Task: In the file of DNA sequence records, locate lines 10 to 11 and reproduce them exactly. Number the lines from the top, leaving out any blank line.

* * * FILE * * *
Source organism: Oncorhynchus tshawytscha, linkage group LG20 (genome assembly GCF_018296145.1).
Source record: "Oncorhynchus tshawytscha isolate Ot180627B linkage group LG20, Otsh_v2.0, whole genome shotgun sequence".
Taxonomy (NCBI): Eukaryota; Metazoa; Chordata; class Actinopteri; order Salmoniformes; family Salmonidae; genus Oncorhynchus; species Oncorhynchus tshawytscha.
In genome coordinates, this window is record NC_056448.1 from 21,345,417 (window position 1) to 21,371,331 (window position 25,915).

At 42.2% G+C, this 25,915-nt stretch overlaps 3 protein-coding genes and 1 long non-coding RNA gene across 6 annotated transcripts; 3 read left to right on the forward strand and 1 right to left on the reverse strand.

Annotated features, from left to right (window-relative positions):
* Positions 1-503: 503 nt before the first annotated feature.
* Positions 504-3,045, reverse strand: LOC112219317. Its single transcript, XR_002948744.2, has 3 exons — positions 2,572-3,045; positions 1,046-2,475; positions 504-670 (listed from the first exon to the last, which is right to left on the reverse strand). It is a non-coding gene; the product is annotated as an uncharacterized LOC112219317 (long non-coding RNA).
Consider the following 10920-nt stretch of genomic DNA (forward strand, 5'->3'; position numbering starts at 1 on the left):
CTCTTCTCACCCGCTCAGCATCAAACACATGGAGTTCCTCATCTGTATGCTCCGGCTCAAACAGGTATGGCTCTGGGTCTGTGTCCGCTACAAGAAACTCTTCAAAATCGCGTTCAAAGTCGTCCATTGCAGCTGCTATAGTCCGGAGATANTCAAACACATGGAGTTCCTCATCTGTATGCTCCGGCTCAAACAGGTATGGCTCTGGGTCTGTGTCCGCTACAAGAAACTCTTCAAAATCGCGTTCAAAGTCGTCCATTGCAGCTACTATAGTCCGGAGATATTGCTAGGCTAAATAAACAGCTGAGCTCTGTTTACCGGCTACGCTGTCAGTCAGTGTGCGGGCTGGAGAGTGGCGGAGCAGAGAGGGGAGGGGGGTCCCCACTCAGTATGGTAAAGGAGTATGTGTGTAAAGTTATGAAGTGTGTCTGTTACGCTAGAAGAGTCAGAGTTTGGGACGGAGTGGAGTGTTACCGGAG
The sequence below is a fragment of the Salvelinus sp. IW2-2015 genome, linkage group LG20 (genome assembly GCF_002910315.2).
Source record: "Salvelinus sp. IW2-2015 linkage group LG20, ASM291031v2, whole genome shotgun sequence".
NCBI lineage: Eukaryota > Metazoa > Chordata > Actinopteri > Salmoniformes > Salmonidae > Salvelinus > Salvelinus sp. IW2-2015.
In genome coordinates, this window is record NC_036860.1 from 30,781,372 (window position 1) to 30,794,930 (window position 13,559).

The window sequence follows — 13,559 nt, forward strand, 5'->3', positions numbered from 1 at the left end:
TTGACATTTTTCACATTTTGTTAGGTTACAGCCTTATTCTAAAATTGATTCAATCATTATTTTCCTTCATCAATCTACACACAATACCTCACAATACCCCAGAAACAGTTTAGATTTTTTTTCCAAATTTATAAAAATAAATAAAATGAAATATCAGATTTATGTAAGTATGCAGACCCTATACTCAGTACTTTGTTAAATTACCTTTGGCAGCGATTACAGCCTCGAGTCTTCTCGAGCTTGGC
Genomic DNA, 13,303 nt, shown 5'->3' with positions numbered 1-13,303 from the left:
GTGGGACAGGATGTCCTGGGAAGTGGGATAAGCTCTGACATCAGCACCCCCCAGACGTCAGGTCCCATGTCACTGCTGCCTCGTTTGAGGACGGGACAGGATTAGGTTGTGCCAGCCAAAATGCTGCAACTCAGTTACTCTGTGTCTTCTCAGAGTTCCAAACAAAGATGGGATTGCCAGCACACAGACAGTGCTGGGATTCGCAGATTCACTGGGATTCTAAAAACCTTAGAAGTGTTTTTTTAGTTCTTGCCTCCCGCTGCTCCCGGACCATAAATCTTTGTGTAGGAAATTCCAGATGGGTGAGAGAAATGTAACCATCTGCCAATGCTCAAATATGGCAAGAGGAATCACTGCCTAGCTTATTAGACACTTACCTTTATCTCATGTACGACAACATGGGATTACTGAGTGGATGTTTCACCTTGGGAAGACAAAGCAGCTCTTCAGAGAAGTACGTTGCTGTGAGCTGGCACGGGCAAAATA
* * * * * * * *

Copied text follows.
CTCTTCTCACCCGCTCAGCATCAAACACATGGAGTTCCTCATCTGTATGCTCCGGCTCAAACAGGTATGGCTCTGGGTCTGTGTCCGCTACAAGAAACTCTTCAAAATCGCGTTCAAAGTCGTCCATTGCAGCTGCTATAGTCCGGAGATANTCAAACACATGGAGTTCCTCATCTGTATGCTCCGGCTCAAACAGGTATGGCTCTGGGTCTGTGTCCGCTACAAGAAACTCTTCAAAATCGCGTTCAAAGTCGTCCATTGCAGCTACTATAGTCCGGAGATATTGCTAGGCTAAATAAACAGCTGAGCTCTGTTTACCGGCTACGCTGTCAGTCAGTGTGCGGGCTGGAGAGTGGCGGAGCAGAGAGGGGAGGGGGGTCCCCACTCAGTATGGTAAAGGAGTATGTGTGTAAAGTTATGAAGTGTGTCTGTTACGCTAGAAGAGTCAGAGTTTGGGACGGAGTGGAGTGTTACCGGAG
The sequence below is a fragment of the Salvelinus sp. IW2-2015 genome, linkage group LG20 (genome assembly GCF_002910315.2).